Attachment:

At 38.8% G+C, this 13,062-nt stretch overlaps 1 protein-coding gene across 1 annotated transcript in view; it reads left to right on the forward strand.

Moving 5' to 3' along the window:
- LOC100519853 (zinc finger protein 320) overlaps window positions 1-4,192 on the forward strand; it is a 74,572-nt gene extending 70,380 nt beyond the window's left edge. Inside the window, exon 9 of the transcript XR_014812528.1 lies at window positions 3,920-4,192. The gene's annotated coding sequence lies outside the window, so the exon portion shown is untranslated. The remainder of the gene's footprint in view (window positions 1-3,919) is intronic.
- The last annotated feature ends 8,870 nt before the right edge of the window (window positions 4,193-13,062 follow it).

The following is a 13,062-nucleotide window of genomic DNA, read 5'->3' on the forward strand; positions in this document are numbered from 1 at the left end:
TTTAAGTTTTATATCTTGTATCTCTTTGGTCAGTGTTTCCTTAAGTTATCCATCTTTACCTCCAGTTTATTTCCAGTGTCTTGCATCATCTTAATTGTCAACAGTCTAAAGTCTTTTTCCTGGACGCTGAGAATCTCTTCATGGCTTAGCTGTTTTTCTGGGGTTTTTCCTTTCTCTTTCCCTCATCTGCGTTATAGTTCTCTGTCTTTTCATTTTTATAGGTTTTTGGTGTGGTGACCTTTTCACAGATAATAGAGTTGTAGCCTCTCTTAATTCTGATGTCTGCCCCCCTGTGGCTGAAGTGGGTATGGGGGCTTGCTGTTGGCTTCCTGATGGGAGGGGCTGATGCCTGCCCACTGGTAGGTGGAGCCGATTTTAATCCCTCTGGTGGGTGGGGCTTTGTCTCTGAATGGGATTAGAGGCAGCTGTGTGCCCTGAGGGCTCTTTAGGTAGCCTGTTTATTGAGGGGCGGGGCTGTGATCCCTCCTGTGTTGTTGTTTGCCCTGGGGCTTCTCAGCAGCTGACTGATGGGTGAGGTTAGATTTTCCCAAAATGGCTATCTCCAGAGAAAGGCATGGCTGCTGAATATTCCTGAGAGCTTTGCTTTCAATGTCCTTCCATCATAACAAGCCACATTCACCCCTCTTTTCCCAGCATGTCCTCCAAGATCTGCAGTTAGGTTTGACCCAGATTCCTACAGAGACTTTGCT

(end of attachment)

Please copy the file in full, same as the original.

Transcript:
At 38.8% G+C, this 13,062-nt stretch overlaps 1 protein-coding gene across 1 annotated transcript in view; it reads left to right on the forward strand.

Moving 5' to 3' along the window:
- LOC100519853 (zinc finger protein 320) overlaps window positions 1-4,192 on the forward strand; it is a 74,572-nt gene extending 70,380 nt beyond the window's left edge. Inside the window, exon 9 of the transcript XR_014812528.1 lies at window positions 3,920-4,192. The gene's annotated coding sequence lies outside the window, so the exon portion shown is untranslated. The remainder of the gene's footprint in view (window positions 1-3,919) is intronic.
- The last annotated feature ends 8,870 nt before the right edge of the window (window positions 4,193-13,062 follow it).

The following is a 13,062-nucleotide window of genomic DNA, read 5'->3' on the forward strand; positions in this document are numbered from 1 at the left end:
TTTAAGTTTTATATCTTGTATCTCTTTGGTCAGTGTTTCCTTAAGTTATCCATCTTTACCTCCAGTTTATTTCCAGTGTCTTGCATCATCTTAATTGTCAACAGTCTAAAGTCTTTTTCCTGGACGCTGAGAATCTCTTCATGGCTTAGCTGTTTTTCTGGGGTTTTTCCTTTCTCTTTCCCTCATCTGCGTTATAGTTCTCTGTCTTTTCATTTTTATAGGTTTTTGGTGTGGTGACCTTTTCACAGATAATAGAGTTGTAGCCTCTCTTAATTCTGATGTCTGCCCCCCTGTGGCTGAAGTGGGTATGGGGGCTTGCTGTTGGCTTCCTGATGGGAGGGGCTGATGCCTGCCCACTGGTAGGTGGAGCCGATTTTAATCCCTCTGGTGGGTGGGGCTTTGTCTCTGAATGGGATTAGAGGCAGCTGTGTGCCCTGAGGGCTCTTTAGGTAGCCTGTTTATTGAGGGGCGGGGCTGTGATCCCTCCTGTGTTGTTGTTTGCCCTGGGGCTTCTCAGCAGCTGACTGATGGGTGAGGTTAGATTTTCCCAAAATGGCTATCTCCAGAGAAAGGCATGGCTGCTGAATATTCCTGAGAGCTTTGCTTTCAATGTCCTTCCATCATAACAAGCCACATTCACCCCTCTTTTCCCAGCATGTCCTCCAAGATCTGCAGTTAGGTTTGACCCAGATTCCTACAGAGACTTTGCT